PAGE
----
Sunday, August 05, 2007

Indiana Jones and the Desecration of the Temple of Doom

A friend was a archeologist, until he got tired of rainy days digging through mud and dirt making cultural importance assessments on the sites of future roadways and construction projects.

He supposedly found some interesting things in his digs, but nothing quite like the what you see in the Indiana Jones movies. When antiquities collectors "find" artifacts from the past, and send them to dealers, who sell them to collectors, there are a whole range of questions to ask. These include:
  • Who "owns" the works in question?

  • What laws are in place to protect that ownership, and what is the potential risk in violating those laws?

  • What international impacts can the movement of such treasures have upon political relationships between countries?

Reasononline takes a careful look at the subject in Reason: Ancient Treasures for Sale: Do antique dealers preserve the past or steal it?

Interesting classification of three different groups involved in the debate:

  • Academics, dealers, and collectors who want cultural artifacts to be able to move around the globe in a regulated manner, so that they can be shared by people and learned about with the exposure.

  • National officials and academics who believe that these cultural artifacts are tied to the place where they were found and are part of the history and identity of that culture.

  • Archeologists and historians who believe that such cultural treasures are only part of the picture, and should be left where they are, so that they can be studied in context, and tell us about the past.

If you where hiking along in the local state park, and you found something of potentially historical significance, would you:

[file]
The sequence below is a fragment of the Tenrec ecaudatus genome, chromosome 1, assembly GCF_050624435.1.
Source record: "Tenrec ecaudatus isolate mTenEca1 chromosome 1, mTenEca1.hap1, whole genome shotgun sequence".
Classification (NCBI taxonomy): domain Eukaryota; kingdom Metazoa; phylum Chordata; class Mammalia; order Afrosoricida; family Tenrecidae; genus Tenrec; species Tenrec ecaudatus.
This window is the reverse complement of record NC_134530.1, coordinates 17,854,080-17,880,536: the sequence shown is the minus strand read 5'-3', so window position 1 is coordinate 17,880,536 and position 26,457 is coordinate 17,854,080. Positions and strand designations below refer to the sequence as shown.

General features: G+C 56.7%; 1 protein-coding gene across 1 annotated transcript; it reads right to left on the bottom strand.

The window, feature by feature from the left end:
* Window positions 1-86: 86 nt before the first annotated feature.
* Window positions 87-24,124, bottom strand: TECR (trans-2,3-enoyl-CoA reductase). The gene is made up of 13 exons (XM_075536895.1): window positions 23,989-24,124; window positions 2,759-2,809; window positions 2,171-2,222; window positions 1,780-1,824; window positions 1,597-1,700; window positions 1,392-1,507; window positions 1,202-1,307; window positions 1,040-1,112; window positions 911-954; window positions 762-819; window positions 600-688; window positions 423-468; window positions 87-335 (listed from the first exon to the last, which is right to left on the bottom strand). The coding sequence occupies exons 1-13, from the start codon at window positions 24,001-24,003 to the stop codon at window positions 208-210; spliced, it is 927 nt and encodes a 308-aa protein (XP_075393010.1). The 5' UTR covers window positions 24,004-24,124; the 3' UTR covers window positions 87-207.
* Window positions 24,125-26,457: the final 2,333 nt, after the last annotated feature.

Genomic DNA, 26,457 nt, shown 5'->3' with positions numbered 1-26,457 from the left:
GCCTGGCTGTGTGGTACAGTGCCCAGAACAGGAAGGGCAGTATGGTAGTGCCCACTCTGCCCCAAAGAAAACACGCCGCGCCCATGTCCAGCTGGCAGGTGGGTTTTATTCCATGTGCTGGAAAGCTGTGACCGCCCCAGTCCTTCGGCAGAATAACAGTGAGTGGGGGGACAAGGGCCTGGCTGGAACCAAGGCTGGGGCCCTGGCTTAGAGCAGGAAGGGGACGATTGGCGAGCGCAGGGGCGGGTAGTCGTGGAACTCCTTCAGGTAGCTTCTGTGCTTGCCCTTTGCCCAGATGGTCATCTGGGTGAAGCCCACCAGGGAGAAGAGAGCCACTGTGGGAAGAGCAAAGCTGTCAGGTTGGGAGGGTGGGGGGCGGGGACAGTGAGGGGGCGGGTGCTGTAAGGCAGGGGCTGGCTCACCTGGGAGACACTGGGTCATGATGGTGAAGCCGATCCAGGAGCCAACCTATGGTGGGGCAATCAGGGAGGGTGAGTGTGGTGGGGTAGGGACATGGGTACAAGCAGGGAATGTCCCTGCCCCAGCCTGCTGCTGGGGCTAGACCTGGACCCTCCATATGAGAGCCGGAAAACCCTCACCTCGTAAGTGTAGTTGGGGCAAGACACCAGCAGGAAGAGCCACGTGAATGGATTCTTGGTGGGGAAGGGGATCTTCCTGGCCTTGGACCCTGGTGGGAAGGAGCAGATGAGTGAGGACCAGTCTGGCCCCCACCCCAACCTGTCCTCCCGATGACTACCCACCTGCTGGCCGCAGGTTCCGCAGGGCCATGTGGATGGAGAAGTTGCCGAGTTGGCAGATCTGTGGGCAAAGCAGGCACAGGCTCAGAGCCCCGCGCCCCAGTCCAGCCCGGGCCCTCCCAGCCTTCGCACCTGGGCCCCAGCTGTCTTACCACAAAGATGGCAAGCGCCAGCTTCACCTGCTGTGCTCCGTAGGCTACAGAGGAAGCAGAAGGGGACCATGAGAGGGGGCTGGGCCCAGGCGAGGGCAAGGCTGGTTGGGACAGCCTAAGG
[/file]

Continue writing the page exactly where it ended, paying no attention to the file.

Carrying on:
• Take it home with you, and display it on your mantle?

  • Take it, and contact your local historical society, or a government official?

  • Leave it where it is, make a note of the location, and contact your local historical society or a government official?

Would it make a difference if it were an arrowhead, a saber from the civil war era, a piece of colonial pottery, or something else?

Another friend recently had me helping inventory some of the contents of an antique shop, where the owner had past away, and the contents of the shop needed to be sold. Some of the items in the shop were more artifact than antique. It was amazing seeing works produced 500 or more years ago. The attraction to sharing these pieces of work is understandable. It would be great to share them with as many people as possible.

Saturday, August 04, 2007

With an opening like this, I was predisposed to enjoying the paper that went along with it:

It is with some regret that I submit this thesis for storage in Avery Library. It is a dingy underground hole that refuses to lend the books, even though it is generally impossible to make photocopies with the broken copy machines. Perhaps that doesn't matter, since so many of the books cannot be found after checking the three separate places where they "normally" might be and spending an inordinate amount of time checking with the librarian. It has been nothing but a source of irritation, aggravation, and general frustration. I hope that nobody every finds it necessary to descend into that pit in search of my work. Perhaps one day Columbia will be enlightened enough to digitally archive theses and dissertations, making them available online.

I wasn't disappointed. It is a thoughtful and entertaining look at how people interact with the social places that surround them, and the redevelopment of Times Square in New York City - Visual Order in Times Square: The Social Regulation of Urban Space (pdf).

Monday, February 12, 2007

Ubisoft Making Movies

A friend forwarded a link to a Wall Street Journal article which mentions plans by game maker Ubisoft to start producing full length movies.

It makes sense that they would. Wonder if they'll be able to match the skills and stories of Pixar.